Thursday, December 09, 2004

Doyle's e-newsletter

Reading the newsletter from the congressman, great effort by the way, has many interesting connections to the mayor, rather than the president. Bad budgeting. Bad will with closed and quick decisions. (see comments)

1 comment:

Anonymous said...

Doyle E-Newsletter Number 6 December 9, 2004

Dear Friend,

Congress has just completed its work for the year. I wanted to take this opportunity to fill you in on some legislative action that took place in the past few days.

On December 6, Congress finally completed action on the legislation needed to keep the federal government operating in fiscal year 2005 - more than two months after the federal fiscal year began. This 3,300-page, $388 billion omnibus spending bill was the inevitable result of a budget process that has been grossly mismanaged for the last four years.

The Republicans control both the House and the Senate, and yet they failed to ever agree on a budget resolution outlining the federal government's tax and spending goals for 2005 - despite the fact that Congress is required by law to approve such a bill each year by April 15.

They also failed to enact 12 of the 13 annual spending bills needed to keep the government running by the beginning of its fiscal year (September 30) . As a result, much of the federal government was forced to operate on a series of short-term "continuing resolutions" for the last two months, causing unnecessary disruptions and delays in the activities of a number of government agencies.

Now that the necessary appropriations bills have finally been approved, it is clear that the federal government will run another massive budget deficit again next year - and that it will continue to produce such unhealthy deficits for the foreseeable future.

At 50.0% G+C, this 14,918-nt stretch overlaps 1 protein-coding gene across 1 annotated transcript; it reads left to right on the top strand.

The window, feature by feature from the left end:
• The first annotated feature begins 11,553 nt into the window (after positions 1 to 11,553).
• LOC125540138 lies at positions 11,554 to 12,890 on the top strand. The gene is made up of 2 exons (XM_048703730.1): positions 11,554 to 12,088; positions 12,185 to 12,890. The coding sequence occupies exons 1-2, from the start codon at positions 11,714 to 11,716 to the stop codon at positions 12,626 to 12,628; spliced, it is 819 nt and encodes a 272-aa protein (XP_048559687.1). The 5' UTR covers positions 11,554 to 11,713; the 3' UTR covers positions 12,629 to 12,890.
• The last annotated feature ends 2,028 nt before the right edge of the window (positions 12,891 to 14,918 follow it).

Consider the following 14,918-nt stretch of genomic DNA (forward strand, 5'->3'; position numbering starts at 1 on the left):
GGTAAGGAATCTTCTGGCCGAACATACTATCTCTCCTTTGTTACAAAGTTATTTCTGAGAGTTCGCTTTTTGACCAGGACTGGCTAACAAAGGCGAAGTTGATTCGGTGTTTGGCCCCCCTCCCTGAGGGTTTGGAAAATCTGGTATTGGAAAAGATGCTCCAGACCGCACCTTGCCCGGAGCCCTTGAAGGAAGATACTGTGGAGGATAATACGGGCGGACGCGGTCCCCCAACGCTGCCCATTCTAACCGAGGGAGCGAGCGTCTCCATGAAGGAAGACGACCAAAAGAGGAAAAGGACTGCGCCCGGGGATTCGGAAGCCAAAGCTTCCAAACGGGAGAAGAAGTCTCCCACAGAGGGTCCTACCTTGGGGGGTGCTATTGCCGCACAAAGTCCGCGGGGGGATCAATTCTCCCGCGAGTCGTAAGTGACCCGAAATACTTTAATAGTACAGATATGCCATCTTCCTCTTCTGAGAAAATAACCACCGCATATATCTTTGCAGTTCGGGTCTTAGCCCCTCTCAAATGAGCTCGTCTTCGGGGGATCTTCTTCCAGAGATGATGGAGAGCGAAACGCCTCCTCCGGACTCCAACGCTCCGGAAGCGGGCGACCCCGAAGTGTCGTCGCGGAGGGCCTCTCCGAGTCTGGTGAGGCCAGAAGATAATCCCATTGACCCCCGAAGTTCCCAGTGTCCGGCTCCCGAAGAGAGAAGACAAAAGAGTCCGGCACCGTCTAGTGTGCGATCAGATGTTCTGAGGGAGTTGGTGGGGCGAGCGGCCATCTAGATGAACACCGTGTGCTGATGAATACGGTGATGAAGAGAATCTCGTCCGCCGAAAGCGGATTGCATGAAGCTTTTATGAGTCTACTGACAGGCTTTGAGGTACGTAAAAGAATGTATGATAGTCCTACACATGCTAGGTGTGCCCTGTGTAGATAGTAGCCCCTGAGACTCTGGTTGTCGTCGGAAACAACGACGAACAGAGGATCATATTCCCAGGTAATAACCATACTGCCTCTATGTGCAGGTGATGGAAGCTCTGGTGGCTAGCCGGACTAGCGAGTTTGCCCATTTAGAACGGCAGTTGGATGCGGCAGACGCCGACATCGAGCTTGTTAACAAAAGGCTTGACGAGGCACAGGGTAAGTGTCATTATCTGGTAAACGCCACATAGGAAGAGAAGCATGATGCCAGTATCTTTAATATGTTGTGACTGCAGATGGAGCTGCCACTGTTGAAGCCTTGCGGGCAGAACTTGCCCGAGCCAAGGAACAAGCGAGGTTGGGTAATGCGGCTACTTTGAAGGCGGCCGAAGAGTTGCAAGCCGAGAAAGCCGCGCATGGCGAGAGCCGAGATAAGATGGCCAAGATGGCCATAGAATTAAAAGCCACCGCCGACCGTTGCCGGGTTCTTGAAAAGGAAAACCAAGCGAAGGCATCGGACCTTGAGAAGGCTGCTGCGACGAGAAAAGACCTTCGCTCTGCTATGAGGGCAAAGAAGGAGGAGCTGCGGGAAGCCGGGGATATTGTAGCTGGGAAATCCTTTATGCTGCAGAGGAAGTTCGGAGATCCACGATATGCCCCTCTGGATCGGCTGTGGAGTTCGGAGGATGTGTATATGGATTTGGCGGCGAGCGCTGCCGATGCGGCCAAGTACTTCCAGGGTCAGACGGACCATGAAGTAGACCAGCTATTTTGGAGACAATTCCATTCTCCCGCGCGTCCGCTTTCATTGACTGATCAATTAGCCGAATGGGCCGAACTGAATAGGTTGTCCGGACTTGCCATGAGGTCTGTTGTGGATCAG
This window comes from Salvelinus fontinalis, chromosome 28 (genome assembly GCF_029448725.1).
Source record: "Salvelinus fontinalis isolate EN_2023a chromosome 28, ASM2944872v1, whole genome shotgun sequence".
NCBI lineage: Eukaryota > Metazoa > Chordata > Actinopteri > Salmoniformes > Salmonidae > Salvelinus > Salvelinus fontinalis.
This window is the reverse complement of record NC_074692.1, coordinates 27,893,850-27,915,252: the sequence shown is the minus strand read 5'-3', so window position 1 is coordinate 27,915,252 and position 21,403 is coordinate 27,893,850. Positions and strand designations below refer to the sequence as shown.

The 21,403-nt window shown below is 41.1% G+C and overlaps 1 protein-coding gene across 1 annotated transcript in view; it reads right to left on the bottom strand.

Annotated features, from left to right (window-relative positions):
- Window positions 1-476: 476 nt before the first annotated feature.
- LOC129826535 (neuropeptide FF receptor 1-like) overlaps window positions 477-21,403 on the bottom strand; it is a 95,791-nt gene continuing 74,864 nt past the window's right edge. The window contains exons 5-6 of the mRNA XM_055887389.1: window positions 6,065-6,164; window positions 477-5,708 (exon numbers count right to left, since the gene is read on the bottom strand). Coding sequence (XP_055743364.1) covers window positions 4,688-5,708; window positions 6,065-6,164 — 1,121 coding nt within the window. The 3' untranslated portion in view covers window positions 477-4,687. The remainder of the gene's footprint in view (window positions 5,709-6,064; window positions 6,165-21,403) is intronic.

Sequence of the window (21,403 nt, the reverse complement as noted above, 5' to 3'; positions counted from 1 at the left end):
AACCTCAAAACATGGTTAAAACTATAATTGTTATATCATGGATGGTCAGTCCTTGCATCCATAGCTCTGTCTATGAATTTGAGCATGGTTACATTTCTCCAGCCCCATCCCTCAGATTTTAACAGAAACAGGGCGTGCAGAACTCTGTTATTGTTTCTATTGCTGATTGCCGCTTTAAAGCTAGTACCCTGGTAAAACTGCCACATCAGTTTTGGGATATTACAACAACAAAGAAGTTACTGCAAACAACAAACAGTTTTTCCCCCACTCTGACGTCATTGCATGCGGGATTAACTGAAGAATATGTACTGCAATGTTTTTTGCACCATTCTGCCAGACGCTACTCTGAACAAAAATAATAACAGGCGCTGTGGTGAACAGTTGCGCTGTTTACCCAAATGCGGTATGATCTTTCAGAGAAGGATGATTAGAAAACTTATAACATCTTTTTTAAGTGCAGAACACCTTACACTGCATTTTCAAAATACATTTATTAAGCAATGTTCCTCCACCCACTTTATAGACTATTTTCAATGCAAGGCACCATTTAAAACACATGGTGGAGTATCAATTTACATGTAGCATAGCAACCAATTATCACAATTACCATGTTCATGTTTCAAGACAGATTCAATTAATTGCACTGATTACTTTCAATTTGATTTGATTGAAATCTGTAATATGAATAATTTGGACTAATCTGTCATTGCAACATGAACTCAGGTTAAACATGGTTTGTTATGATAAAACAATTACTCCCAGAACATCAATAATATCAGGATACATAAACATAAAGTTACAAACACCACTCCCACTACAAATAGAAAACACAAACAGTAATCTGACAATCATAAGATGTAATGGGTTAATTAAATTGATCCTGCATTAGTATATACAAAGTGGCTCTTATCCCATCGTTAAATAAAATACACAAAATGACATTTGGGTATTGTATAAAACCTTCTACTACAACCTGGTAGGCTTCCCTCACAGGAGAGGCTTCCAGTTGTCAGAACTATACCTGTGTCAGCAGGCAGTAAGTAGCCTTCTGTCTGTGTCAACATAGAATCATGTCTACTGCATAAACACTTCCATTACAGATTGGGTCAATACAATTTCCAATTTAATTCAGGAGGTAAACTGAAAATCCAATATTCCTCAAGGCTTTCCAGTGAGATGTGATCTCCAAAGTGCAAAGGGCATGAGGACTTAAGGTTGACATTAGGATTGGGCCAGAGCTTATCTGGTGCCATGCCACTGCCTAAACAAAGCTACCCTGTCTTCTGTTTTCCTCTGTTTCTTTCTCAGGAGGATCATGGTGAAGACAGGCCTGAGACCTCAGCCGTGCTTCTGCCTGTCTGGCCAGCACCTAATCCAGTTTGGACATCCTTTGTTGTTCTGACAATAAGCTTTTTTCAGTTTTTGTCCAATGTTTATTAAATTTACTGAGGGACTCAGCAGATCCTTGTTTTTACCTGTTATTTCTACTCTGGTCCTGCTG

In a tacit acknowledgement of this sobering reality, Congress also recently voted to raise the national debt limit - the amount the federal government is allowed to borrow - to $8.2 trillion. That's $2.3 trillion higher than the debt limit that was in place when President Bush was sworn into office in 2001.

The fiscal mismanagement under this administration has been staggering. The Bush administration inherited a $5.6 trillion surplus and turned it into a $3.5 trillion deficit.

As one might imagine, this is not a sustainable trend - especially since the President and the Republican leadership in Congress have also expressed support for making the recent tax cuts permanent and privatizing Social Security. These two changes would add trillions more to the national debt over the next ten years alone.

I have been working throughout my service in Congress to promote greater fiscal responsibility. I am proud of my support for bipartisan legislation in the 1990s that helped produce record budget surpluses, and I have been working consistently in more recent years to produce more balanced federal budgets that nonetheless address our nation's most pressing needs.

I will continue to work in the upcoming 109th Congress in support of federal budget policies that promote economic growth, create new jobs, invest in our future, and fulfill our commitments to our veterans and senior citizens.

In a related note, the massive spending bill approved by the House and Senate last month contained a provision allowing Members of the House and Senate Appropriations Committees and their staffs to look at individuals' income tax returns - and exempting them from the criminal penalties that would normally apply for violating the confidentiality of those records.

I voted this week with a majority of Members of Congress to eliminate this dangerous provision before any taxpayers were subjected to this invasion of their privacy, but it never should have come so close to enactment. This outrageous provision almost became law because the House Republican leadership rushed a major piece of legislation to a vote literally hours after it was drafted. That is a very dangerous practice, and it should be stopped.